Related topics

Jimmy Stewart, Burt Lancaster Speak Out for Artists’ Rights

March 16, 1988 GMT

WASHINGTON (AP) _ Actors Jimmy Stewart and Burt Lancaster turned lobbyists Tuesday, leading a star-heavy group that pleaded for Congress to halt the ″desecration″ of their classic movies by such things as the coloring of black and white films.

Lancaster played the fast-talking tough guy and Stewart his drawling partner during impassioned meetings with members of Congress and reporters regarding preservation of the original versions of Hollywood movies.

″All of this is done for them to make a buck,″ Lancaster said. ″Let them go out and make an honest buck.″


Stewart told reporters in his trademark halting speech that he agreed with Lancaster, ″But for me to say the same thing would take so very much longer. I better not say it.″

Stewart said he came to Washington because he was appalled by the colorization of one of his most memorable films, director Frank Capra’s 1946 ″It’s a Wonderful Life,″ after Atlanta businessman Ted Turner bought the rights to the movie.

″As Frank’s health deteriorated, he found to his horror that ‘It’s a Wonderful Life’ was one of the first films that was colorized. It broke his heart,″ Stewart said in an emotional voice.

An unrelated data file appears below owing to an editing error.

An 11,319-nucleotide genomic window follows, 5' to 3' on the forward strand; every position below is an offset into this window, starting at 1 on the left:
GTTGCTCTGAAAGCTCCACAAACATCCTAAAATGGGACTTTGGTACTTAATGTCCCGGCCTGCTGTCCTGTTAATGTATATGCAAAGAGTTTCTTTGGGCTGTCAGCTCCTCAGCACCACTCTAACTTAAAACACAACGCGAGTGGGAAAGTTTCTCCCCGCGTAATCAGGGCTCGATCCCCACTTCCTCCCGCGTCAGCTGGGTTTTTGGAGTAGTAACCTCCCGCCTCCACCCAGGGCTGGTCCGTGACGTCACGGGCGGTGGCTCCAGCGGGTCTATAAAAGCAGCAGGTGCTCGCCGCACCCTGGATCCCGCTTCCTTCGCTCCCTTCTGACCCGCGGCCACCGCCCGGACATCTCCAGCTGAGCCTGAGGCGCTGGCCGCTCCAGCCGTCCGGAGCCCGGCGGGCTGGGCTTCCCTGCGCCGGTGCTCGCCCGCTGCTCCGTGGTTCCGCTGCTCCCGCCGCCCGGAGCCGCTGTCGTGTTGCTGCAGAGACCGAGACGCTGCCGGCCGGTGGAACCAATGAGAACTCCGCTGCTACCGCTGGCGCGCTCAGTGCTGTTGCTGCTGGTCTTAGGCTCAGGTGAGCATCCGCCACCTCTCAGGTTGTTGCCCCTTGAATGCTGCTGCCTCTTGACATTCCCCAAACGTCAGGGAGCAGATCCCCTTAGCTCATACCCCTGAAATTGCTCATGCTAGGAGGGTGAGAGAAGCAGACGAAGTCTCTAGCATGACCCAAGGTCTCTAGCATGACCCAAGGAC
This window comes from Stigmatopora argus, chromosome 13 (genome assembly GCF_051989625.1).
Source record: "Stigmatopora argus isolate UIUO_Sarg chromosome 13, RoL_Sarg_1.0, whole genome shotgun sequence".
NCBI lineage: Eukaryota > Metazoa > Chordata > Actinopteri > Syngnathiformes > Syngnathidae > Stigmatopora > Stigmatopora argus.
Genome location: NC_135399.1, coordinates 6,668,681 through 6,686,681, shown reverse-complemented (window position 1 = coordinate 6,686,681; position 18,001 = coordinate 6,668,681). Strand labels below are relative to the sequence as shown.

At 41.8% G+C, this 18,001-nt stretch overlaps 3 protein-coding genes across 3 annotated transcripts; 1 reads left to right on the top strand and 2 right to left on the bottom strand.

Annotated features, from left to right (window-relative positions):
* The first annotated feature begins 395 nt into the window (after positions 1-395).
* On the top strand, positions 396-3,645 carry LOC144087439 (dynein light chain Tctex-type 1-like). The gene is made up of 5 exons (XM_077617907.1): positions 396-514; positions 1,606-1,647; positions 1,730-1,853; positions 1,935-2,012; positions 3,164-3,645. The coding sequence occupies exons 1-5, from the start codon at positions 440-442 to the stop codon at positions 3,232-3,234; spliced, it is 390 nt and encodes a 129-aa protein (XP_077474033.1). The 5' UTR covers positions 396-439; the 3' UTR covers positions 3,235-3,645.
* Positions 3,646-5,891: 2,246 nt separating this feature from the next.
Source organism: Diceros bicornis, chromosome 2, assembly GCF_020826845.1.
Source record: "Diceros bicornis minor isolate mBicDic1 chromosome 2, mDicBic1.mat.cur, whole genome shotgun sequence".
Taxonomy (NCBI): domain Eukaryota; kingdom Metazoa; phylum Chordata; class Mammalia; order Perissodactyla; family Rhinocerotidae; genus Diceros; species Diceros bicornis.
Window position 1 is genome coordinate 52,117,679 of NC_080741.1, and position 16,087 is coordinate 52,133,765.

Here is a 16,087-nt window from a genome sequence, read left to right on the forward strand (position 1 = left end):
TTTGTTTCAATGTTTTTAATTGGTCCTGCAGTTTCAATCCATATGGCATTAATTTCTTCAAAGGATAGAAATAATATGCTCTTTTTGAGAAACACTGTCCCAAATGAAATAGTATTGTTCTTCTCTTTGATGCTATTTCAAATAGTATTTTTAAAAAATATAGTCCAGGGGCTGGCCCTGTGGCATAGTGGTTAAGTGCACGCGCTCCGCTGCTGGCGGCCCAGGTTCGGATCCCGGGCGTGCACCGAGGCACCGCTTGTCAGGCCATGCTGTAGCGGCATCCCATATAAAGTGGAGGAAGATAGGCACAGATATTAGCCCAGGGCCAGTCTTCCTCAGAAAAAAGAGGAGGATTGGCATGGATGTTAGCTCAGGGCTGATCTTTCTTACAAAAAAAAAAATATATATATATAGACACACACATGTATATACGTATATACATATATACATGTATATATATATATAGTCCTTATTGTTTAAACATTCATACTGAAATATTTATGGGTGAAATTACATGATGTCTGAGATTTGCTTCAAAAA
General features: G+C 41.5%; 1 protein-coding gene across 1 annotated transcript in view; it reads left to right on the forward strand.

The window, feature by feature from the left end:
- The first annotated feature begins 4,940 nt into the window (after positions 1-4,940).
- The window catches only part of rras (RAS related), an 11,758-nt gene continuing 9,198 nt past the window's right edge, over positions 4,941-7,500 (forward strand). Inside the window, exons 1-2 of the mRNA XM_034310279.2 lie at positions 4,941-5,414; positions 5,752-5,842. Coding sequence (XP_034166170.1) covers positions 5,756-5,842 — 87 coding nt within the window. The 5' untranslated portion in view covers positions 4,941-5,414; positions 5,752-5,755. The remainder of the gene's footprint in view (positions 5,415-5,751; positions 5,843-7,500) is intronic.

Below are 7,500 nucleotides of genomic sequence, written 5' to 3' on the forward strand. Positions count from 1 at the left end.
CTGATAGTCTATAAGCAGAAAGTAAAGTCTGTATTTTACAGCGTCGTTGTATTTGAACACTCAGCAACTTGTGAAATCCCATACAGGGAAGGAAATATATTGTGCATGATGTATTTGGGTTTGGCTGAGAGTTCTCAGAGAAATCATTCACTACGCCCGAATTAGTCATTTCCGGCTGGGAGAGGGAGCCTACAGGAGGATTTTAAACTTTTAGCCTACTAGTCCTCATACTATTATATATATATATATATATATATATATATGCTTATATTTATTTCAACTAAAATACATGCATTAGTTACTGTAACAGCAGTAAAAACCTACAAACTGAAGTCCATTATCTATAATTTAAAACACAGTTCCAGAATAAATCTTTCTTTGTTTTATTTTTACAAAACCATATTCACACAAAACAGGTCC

″I am determined to do whatever I can to make things right for Frank Capra,″ he said.

The two actors were joined by directors Peter Bogdanovich, Fred Zinnemann, Robert Wise, Ronald Neame and Elliot Silverstein in a series of Washington appearances.

The effort is the latest by Hollywood figures to get Congress to expand the nation’s copyright laws to give directors and writers perpetual ″moral rights″ over what can be done to their works.

Under a plan supported by the Directors Guild of America, those who hold exhibition rights to completed movies would not be allowed to make changes - such as adding color - without the film maker’s permission.

Although key members of the House and Senate support a bill to bring the United States into the Berne Convention on international copyright, most have opposed including the ″moral rights″ provision dear to the artists.

Lancaster and Stewart asked for protection of what they called the life’s work of thousands of actors, directors and photographers.

″I see myself today in movies where the story has been distorted and the movie chopped up,″ Lancaster said, shaking his finger at a packed room of reporters. ″Yet, my name is on it. I think, ‘What are they doing to me? They don’t own me. They’re using my name as a kind of draw.’ That’s felonious, really.″

Noting the odds against them on Capitol Hill, Silverstein remembered a line Stewart spoke when he was up against greater powers in Capra’s ″Mr. Smith Goes to Washington″: ″Lost causes are the only ones worth fighting for.″